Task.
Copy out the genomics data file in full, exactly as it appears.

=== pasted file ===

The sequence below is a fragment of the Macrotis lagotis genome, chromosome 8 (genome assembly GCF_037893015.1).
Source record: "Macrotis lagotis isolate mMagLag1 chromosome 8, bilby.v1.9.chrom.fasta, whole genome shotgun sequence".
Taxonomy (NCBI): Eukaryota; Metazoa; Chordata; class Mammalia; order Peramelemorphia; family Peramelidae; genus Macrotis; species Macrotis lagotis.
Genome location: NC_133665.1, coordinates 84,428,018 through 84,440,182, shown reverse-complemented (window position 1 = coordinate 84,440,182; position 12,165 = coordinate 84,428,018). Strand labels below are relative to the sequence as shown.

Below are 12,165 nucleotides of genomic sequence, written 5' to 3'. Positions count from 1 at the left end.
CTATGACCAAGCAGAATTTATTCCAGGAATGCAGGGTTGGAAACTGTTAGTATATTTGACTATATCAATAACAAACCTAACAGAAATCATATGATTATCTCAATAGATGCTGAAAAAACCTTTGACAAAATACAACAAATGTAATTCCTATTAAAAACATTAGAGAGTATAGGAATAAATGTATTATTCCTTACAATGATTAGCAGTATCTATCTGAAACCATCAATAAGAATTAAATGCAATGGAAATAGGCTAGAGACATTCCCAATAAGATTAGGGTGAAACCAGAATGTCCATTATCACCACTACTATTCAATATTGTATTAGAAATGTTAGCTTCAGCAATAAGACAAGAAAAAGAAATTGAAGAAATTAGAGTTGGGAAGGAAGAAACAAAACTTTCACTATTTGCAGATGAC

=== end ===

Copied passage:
The sequence below is a fragment of the Macrotis lagotis genome, chromosome 8 (genome assembly GCF_037893015.1).
Source record: "Macrotis lagotis isolate mMagLag1 chromosome 8, bilby.v1.9.chrom.fasta, whole genome shotgun sequence".
Taxonomy (NCBI): Eukaryota; Metazoa; Chordata; class Mammalia; order Peramelemorphia; family Peramelidae; genus Macrotis; species Macrotis lagotis.
Genome location: NC_133665.1, coordinates 84,428,018 through 84,440,182, shown reverse-complemented (window position 1 = coordinate 84,440,182; position 12,165 = coordinate 84,428,018). Strand labels below are relative to the sequence as shown.

Below are 12,165 nucleotides of genomic sequence, written 5' to 3'. Positions count from 1 at the left end.
CTATGACCAAGCAGAATTTATTCCAGGAATGCAGGGTTGGAAACTGTTAGTATATTTGACTATATCAATAACAAACCTAACAGAAATCATATGATTATCTCAATAGATGCTGAAAAAACCTTTGACAAAATACAACAAATGTAATTCCTATTAAAAACATTAGAGAGTATAGGAATAAATGTATTATTCCTTACAATGATTAGCAGTATCTATCTGAAACCATCAATAAGAATTAAATGCAATGGAAATAGGCTAGAGACATTCCCAATAAGATTAGGGTGAAACCAGAATGTCCATTATCACCACTACTATTCAATATTGTATTAGAAATGTTAGCTTCAGCAATAAGACAAGAAAAAGAAATTGAAGAAATTAGAGTTGGGAAGGAAGAAACAAAACTTTCACTATTTGCAGATGAC